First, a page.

As for the American team, this is their last week of qualifying and Phil Mickelson, in the last qualifying position, did his chances no harm at all in front of captain Davis Love with a 71 to stand level-par.

Earlier, Donaldson shot 73 - 20 strokes better than one of his playing partners, American club professional Doug Wade.

"Just a brutal test of golf," Donaldson said. "The whole thing is very difficult and frustrating at times.

"We have two more days to grind. I'll just try to take it one shot at a time."

Winner of the Irish Open last month on the links of Royal Portrush - his first European Tour victory in 255 starts - Donaldson was prospering at another seaside venue and in more tough weather.

Paul Lawrie, close to securing a Ryder Cup return after 13 years, shot 75 for four over - three worse than compatriot Martin Laird (74) - while Simon Dyson crashed to an 80 and struggling Paul Casey an 85 including two eights.

Last year's Open champion Darren Clarke had a 76 for five-over, while stablemate Lee Westwood was seven over with one to go and needing a birdie.

Westwood parred the last for a 76 and, on seven-over, missed the cut by one.

More on this topic

McIlroy: I haven't been as good as I can be

No meltdown for McIlroy at Valhalla

Tiger 'will suffer' if he plays at Valhalla, says MontyTiger 'will suffer' if he plays at Valhalla, says Monty

Tiger still hungry for Major gloryTiger still hungry for Major glory

More in this Section

PFA chief Gordon Taylor insists players will do all they can to save clubsPFA chief Gordon Taylor insists players will do all they can to save clubs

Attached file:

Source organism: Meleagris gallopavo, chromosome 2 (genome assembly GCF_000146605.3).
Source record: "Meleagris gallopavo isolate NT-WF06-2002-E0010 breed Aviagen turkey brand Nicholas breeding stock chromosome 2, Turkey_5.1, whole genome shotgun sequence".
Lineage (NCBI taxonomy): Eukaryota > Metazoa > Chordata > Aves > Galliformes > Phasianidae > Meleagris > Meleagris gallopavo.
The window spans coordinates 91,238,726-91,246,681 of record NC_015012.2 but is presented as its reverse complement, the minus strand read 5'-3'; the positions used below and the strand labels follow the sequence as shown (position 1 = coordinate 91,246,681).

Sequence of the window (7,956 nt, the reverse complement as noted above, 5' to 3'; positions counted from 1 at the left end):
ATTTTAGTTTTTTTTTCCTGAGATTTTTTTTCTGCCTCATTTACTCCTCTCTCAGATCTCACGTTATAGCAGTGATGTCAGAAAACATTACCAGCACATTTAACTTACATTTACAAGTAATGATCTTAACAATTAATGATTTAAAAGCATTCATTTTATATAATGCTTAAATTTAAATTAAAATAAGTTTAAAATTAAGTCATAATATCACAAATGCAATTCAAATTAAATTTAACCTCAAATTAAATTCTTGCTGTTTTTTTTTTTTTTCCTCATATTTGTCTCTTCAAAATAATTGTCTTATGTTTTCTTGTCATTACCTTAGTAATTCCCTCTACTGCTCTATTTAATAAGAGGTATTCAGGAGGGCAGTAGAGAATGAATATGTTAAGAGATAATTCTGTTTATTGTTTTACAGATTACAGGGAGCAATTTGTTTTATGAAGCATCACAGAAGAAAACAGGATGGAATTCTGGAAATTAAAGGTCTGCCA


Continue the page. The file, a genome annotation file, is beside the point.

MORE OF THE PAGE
Raymond Van Barneveld gets one over old rival Phil Taylor in charity matchRaymond Van Barneveld gets one over old rival Phil Taylor in charity match

Joe Schmidt missing 'the adrenalin rush' of coaching at the highest levelJoe Schmidt missing 'the adrenalin rush' of coaching at the highest level

Munster chief Leddy proud of GAA response to pandemicMunster chief Leddy proud of GAA response to pandemic


We may all have had a sneaky go at air-guitar playing, but what about crafting a real-life musical instrument yourself from scratch? If that hits a bum note, perhaps designing a pair of snazzy earrings or becoming your own interiors expert and redecorating your entire home is more your thing?Getting creative while staying home: Online workshops that should be a hit with all ages

Remote working has helped companies around the world to stay open during the virus crisis. It's a key building block to build the case for reduced hours in the workplace, says an entrepreneur who say we are more productive when we work four days a week.Less is more: Building case for the four-day week

Kya deLongchamps puts sails on the laundry with refreshing reasons to dry outdoors.Great drying out there: How to make drying clothes a breeze

Our battle with back pain is an uphill struggle and possibly even more so since we’ve started to work from home to help delay the spread of coronavirus.Put your back into it: Exercise to beat back pain

More From The Irish Examiner